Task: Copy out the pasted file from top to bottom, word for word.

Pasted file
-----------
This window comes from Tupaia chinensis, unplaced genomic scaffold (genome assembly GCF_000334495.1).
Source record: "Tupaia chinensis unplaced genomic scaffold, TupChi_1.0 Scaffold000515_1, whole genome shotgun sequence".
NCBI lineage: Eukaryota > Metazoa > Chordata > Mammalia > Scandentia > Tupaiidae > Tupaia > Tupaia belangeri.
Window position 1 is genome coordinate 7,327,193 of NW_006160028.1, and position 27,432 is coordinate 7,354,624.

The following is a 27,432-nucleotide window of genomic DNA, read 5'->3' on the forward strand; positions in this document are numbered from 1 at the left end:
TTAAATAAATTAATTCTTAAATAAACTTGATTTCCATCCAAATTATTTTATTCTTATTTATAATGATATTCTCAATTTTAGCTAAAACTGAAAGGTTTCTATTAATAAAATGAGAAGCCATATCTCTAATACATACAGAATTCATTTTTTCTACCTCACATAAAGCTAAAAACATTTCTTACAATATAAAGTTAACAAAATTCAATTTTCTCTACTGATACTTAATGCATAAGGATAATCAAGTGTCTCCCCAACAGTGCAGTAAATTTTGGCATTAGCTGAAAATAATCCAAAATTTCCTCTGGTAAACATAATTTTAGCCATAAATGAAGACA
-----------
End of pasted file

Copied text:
This window comes from Tupaia chinensis, unplaced genomic scaffold (genome assembly GCF_000334495.1).
Source record: "Tupaia chinensis unplaced genomic scaffold, TupChi_1.0 Scaffold000515_1, whole genome shotgun sequence".
NCBI lineage: Eukaryota > Metazoa > Chordata > Mammalia > Scandentia > Tupaiidae > Tupaia > Tupaia belangeri.
Window position 1 is genome coordinate 7,327,193 of NW_006160028.1, and position 27,432 is coordinate 7,354,624.

The following is a 27,432-nucleotide window of genomic DNA, read 5'->3' on the forward strand; positions in this document are numbered from 1 at the left end:
TTAAATAAATTAATTCTTAAATAAACTTGATTTCCATCCAAATTATTTTATTCTTATTTATAATGATATTCTCAATTTTAGCTAAAACTGAAAGGTTTCTATTAATAAAATGAGAAGCCATATCTCTAATACATACAGAATTCATTTTTTCTACCTCACATAAAGCTAAAAACATTTCTTACAATATAAAGTTAACAAAATTCAATTTTCTCTACTGATACTTAATGCATAAGGATAATCAAGTGTCTCCCCAACAGTGCAGTAAATTTTGGCATTAGCTGAAAATAATCCAAAATTTCCTCTGGTAAACATAATTTTAGCCATAAATGAAGACA